|Nelson Mandela Bay Stadium Photo courtesy|
This is not only because Malawi had hitherto qualified only once to the finals, in 1984, but also because the country has qualified at the expense of some of the tournament's regulars, such the Democratic Republic of Congo (DRC, formerly Zaire) and Sudan.
Football experts may offer different reasons for Malawi's successful campaign, but what is true is that southern African nations have generally done well, amid disappointment for South Africa for missing out. For the second successive tournament, southern Africa will have 4 representatives in the tournament: Angola (the hosts), Malawi, Mozambique and Zambia. In the previous tournament it had Angola, South Africa, Namibia and Zambia.
This sudden improvement may have something to do with the region's increased political stability: the end of Mozambique's 16 years of civil war, the end of Angola's 27 years of civil war and South Africa's return to international sports after the apartheid ban was lifted has allowed sporting activities to flourish in the region.
Regional football tournaments like COSAFA Cup, which had not existed previously has created rivalry and competitive mentality among southern African nations and this has spilled over to the bigger stage.
I am aware that west Africa has always done well in football despite numerous civil wars in that region. However, unlike in west and northern Africa where most footballers play in more advanced leagues, especially in France, southern Africa footballers lacked such exposure; and therefore, they lack the competitive edge of their west northern African counterparts.
As an African hailing from the south, I am proud that Angola will be hosting the Africa Cup of the Nations, just 8 years after emerging from the longest post cold war civil war. I was equally joyful for them when they qualified for FIFA World Cup in 2006.
I am also happy that South Africa will be staging one of the biggest sporting shows on earth: FIFA World Cup between 11th June and 11th July and it is my hope that at least one of the southern Africa nations does well in these tournaments. At last we can have a generation of children that will grow believing that something is practically possible for them.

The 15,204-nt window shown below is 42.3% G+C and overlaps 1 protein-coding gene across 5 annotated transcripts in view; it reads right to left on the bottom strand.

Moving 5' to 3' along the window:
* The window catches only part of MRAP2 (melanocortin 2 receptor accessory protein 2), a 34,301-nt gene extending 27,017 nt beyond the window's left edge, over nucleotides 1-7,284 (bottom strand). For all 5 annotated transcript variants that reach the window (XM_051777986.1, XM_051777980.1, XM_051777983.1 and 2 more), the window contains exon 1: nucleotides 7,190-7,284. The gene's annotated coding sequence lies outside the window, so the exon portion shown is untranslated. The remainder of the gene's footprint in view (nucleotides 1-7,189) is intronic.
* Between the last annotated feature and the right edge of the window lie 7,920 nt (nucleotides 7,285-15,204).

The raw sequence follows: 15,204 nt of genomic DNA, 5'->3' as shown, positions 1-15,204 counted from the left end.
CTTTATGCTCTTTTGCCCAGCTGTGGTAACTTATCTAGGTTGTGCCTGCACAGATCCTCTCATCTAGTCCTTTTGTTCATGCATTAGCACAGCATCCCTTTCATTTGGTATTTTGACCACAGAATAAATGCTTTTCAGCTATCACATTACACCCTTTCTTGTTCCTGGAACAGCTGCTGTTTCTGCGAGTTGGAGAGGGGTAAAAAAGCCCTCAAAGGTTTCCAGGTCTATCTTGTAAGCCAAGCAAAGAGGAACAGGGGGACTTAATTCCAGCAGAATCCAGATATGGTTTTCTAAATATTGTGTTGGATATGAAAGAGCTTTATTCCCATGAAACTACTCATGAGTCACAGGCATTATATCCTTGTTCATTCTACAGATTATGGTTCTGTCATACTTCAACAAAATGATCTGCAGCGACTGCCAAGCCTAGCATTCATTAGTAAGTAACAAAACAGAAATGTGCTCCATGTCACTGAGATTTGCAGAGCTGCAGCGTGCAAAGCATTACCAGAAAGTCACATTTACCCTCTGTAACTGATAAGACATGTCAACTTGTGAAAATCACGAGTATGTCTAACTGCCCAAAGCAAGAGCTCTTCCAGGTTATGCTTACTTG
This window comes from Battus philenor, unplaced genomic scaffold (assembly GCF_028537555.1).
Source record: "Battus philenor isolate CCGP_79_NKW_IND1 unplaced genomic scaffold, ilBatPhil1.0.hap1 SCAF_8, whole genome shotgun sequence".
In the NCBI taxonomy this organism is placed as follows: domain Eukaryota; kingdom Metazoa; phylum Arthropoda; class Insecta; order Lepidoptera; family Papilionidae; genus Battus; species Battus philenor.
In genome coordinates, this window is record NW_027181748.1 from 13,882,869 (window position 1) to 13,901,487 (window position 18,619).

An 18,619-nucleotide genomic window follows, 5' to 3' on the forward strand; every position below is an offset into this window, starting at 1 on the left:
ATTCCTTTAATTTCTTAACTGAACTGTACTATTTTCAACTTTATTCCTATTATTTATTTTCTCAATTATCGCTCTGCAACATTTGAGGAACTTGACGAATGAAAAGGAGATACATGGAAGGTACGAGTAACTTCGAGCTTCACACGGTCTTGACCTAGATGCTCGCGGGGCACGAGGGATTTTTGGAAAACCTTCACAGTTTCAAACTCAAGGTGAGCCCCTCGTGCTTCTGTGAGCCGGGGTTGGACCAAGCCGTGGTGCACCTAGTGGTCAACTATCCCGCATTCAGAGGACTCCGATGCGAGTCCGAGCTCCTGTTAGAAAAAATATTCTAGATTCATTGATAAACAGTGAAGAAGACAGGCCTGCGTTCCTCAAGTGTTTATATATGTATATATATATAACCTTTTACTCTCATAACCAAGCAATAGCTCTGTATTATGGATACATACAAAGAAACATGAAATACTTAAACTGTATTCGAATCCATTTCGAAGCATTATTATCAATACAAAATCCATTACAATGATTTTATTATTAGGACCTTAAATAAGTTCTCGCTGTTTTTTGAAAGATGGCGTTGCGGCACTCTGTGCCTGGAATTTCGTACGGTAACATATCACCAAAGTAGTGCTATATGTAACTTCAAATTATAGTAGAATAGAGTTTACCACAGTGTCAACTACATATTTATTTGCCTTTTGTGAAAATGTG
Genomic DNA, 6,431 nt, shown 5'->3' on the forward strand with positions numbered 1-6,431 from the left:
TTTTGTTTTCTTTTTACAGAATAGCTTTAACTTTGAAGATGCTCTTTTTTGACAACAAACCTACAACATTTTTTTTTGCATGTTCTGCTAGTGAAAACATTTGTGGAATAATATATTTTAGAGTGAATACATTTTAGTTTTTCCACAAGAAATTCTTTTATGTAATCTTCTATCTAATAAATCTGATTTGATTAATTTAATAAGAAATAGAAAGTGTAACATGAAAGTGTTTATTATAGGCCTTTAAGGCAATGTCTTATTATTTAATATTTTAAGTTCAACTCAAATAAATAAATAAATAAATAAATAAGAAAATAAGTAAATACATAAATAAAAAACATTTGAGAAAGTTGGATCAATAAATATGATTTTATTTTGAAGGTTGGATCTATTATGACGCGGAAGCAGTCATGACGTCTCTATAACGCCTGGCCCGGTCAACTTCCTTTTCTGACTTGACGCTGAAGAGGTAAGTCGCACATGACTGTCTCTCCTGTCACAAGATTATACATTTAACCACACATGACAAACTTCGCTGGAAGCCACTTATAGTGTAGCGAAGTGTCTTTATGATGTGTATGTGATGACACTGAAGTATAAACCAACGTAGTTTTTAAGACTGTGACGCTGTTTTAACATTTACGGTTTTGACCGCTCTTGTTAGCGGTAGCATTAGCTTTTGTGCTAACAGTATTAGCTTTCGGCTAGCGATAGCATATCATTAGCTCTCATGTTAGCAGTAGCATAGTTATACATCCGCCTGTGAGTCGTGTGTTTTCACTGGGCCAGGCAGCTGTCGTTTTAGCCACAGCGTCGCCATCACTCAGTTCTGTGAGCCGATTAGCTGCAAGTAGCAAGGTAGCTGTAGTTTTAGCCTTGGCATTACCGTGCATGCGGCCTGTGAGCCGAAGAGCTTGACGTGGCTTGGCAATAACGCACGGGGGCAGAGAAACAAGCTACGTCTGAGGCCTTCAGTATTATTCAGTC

Whatever the outcome of the competitions, my plea is that the leaders in the region must not allow this moderate football success to mask the appalling health and living standards of the majority of the people in the region. According to the CIA's "The World Factbook", southern Africa has the worst death-rate in the world. The death league table indicates that SADC is home to the world's worst 3 performers, with Swaziland, Angola and Lesotho anchoring the table. Of the fifteen member states of the SADC, eight of them are among the 20 countries with worst death-rates in the world. These include South Africa, a supposedly shining star of the region in the bottom 12; just one step better-of than Malawi and two steps worse-of than Zimbabwe.
As far as I am concerned, it is time the region, through SADC, sorted out the mess in Zimbabwe and Madagascar once and for all. The DRC situation must also be on the agenda. The region has very serious problems to tolerate any more man-made disasters like the ones these three countries have created.
SADC leaders must not look at problems in Zimbabwe, Madagascar and DRC as problems for particular countries. These problems spill-over and they are not healthy for economic stability and regional integration. The homophobic riots that erupted in 2008 in South Africa are a reminder of the dire economic situation in the region.
The politics of impunity must end. All the perpetrators of any form of injustice and human rights abuses must be brought to justice. SADC must ensure that the interests of people are taken care of first. This must be a primary prerogative of the organisation.
By Jimmy Kainja,
Jimmy hails from Malawi but is currently pursuing a Masters of Research (MRes) degree in Media and Communications at London Metropolitan University.